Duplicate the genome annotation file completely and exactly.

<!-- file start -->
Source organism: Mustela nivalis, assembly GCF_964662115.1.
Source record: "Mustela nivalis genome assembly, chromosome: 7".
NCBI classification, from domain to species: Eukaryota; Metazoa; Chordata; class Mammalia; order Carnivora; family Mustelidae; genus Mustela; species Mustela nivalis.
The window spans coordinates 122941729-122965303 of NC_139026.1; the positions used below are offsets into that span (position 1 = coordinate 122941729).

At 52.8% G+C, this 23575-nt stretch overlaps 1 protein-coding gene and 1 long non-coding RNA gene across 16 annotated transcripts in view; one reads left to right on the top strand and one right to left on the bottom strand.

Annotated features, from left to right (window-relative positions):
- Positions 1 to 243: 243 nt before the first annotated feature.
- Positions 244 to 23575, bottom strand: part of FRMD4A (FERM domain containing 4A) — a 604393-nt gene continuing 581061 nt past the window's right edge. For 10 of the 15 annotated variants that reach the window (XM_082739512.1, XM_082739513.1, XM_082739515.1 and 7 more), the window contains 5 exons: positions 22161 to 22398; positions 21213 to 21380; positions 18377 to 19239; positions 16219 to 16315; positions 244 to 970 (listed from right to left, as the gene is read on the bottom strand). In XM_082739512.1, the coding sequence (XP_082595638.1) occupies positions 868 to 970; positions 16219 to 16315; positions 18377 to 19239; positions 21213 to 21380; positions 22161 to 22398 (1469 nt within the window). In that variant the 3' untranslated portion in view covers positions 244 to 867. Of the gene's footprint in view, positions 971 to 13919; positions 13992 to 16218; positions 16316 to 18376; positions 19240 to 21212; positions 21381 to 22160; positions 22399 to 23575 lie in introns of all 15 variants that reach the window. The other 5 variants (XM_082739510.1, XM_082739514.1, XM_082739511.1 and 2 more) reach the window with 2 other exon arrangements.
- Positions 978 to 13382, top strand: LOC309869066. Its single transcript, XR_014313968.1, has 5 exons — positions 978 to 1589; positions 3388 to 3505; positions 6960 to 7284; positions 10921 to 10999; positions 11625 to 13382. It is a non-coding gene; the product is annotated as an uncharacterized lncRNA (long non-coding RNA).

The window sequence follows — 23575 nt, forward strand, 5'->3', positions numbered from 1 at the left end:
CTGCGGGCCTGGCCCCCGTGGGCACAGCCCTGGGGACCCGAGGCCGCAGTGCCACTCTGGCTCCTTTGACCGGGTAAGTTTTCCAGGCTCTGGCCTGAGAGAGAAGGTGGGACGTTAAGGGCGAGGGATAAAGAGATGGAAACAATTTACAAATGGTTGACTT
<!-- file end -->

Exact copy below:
Source organism: Mustela nivalis, assembly GCF_964662115.1.
Source record: "Mustela nivalis genome assembly, chromosome: 7".
NCBI classification, from domain to species: Eukaryota; Metazoa; Chordata; class Mammalia; order Carnivora; family Mustelidae; genus Mustela; species Mustela nivalis.
The window spans coordinates 122941729-122965303 of NC_139026.1; the positions used below are offsets into that span (position 1 = coordinate 122941729).

At 52.8% G+C, this 23575-nt stretch overlaps 1 protein-coding gene and 1 long non-coding RNA gene across 16 annotated transcripts in view; one reads left to right on the top strand and one right to left on the bottom strand.

Annotated features, from left to right (window-relative positions):
- Positions 1 to 243: 243 nt before the first annotated feature.
- Positions 244 to 23575, bottom strand: part of FRMD4A (FERM domain containing 4A) — a 604393-nt gene continuing 581061 nt past the window's right edge. For 10 of the 15 annotated variants that reach the window (XM_082739512.1, XM_082739513.1, XM_082739515.1 and 7 more), the window contains 5 exons: positions 22161 to 22398; positions 21213 to 21380; positions 18377 to 19239; positions 16219 to 16315; positions 244 to 970 (listed from right to left, as the gene is read on the bottom strand). In XM_082739512.1, the coding sequence (XP_082595638.1) occupies positions 868 to 970; positions 16219 to 16315; positions 18377 to 19239; positions 21213 to 21380; positions 22161 to 22398 (1469 nt within the window). In that variant the 3' untranslated portion in view covers positions 244 to 867. Of the gene's footprint in view, positions 971 to 13919; positions 13992 to 16218; positions 16316 to 18376; positions 19240 to 21212; positions 21381 to 22160; positions 22399 to 23575 lie in introns of all 15 variants that reach the window. The other 5 variants (XM_082739510.1, XM_082739514.1, XM_082739511.1 and 2 more) reach the window with 2 other exon arrangements.
- Positions 978 to 13382, top strand: LOC309869066. Its single transcript, XR_014313968.1, has 5 exons — positions 978 to 1589; positions 3388 to 3505; positions 6960 to 7284; positions 10921 to 10999; positions 11625 to 13382. It is a non-coding gene; the product is annotated as an uncharacterized lncRNA (long non-coding RNA).

The window sequence follows — 23575 nt, forward strand, 5'->3', positions numbered from 1 at the left end:
CTGCGGGCCTGGCCCCCGTGGGCACAGCCCTGGGGACCCGAGGCCGCAGTGCCACTCTGGCTCCTTTGACCGGGTAAGTTTTCCAGGCTCTGGCCTGAGAGAGAAGGTGGGACGTTAAGGGCGAGGGATAAAGAGATGGAAACAATTTACAAATGGTTGACTT